Berlinale 2021 review: Jack’s Ride (Susana Nobre)

Somewhere in Portugal, Joaquim is months away from retirement. He has agreed to leave his previous job and remain unemployed for a few weeks, for which it is required to demonstrate through stamps that he has applied to a number of jobs. However, both in the job placement center and in the businesses he visits, there’s a silent understanding that he’s only waiting for this symbolic period to end. We are about to ride in his car and the starting point is clear: the unintentional comedy that is like second nature to bureaucracy.

As we travel in between applications, Joaquim narrates his life as an immigrant in the US. This is one of the central topics in Susana Nobre’s second feature: the post-migration experience from the eyes of someone who changed his entire lifestyle for the sake of a better job, and is now on the brink of retirement. Joaquim moved to the US illegally, barely speaking English and working in a handful of trades as different as doorman, janitor in a jewelry factory or telephone technician. It is his stint as a taxi and limo driver that he reminisces the most on. He’d drive the stock brokers back to their homes after lavish nights out. These were the same men who controlled the fate of the local economy, meters away from Joaquim, stoic in the driver’s seat, like an additional gear to the car and to the machinery we call ‘the market’. Decades later, Joaquim first applies for a job in a pallet factory, followed by a hardware store where the same pallets are shown in use to transport materials, and finally materializing in a table in some office. The market sees few differences between workers and commodities.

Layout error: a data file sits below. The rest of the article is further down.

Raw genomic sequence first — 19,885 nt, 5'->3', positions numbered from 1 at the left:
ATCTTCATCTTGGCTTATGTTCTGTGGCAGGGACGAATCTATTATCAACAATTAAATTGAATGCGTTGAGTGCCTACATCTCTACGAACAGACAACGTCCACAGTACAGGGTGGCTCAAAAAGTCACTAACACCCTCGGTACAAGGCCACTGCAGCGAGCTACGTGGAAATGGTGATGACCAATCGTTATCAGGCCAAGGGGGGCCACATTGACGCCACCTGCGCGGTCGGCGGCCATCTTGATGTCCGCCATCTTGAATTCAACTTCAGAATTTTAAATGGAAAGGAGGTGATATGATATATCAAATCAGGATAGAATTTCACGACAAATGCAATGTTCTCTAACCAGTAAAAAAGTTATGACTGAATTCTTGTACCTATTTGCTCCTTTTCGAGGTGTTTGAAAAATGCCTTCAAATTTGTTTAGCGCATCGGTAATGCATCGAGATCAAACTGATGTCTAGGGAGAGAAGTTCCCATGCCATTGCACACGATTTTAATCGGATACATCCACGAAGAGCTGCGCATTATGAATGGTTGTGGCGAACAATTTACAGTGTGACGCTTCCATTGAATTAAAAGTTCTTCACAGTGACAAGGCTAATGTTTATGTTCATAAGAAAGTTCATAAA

Joaquim talks about his everyday struggle as an immigrant, the illusion – failure even – of his search for social upward mobility, and his unquestionable plan of returning to Portugal. The complicity between subject and director grows, and Nobre’s tone, at first deferential and sober, evolves into a more experimental style aiming to blur the frontier between reality and fiction (what seems to be one of the most consistent strategies or objectives of contemporary filmmaking). Joaquim is a perfect character to shoot an exercise on this subject: not only because of his story, but also for his looks straight out of a 1970s New Hollywood film: perfectly black pompadour hair, impeccable grooming, burgundy suits and leather jackets. What started as a borderline documentary is now a playful assemblage that travels back to New York and has Joaquim perform as his younger self in the fashion of a classic mid-century film.

Any effort to pigeonhole Susana Nobre’s film into a genre is unnecessary. It is relevant, however, to place her among a prolific group of directors (Gomes, Costa, and Pinho among them) who are meditating on labour, immigration and the role of Portugal as a periphery in the European project.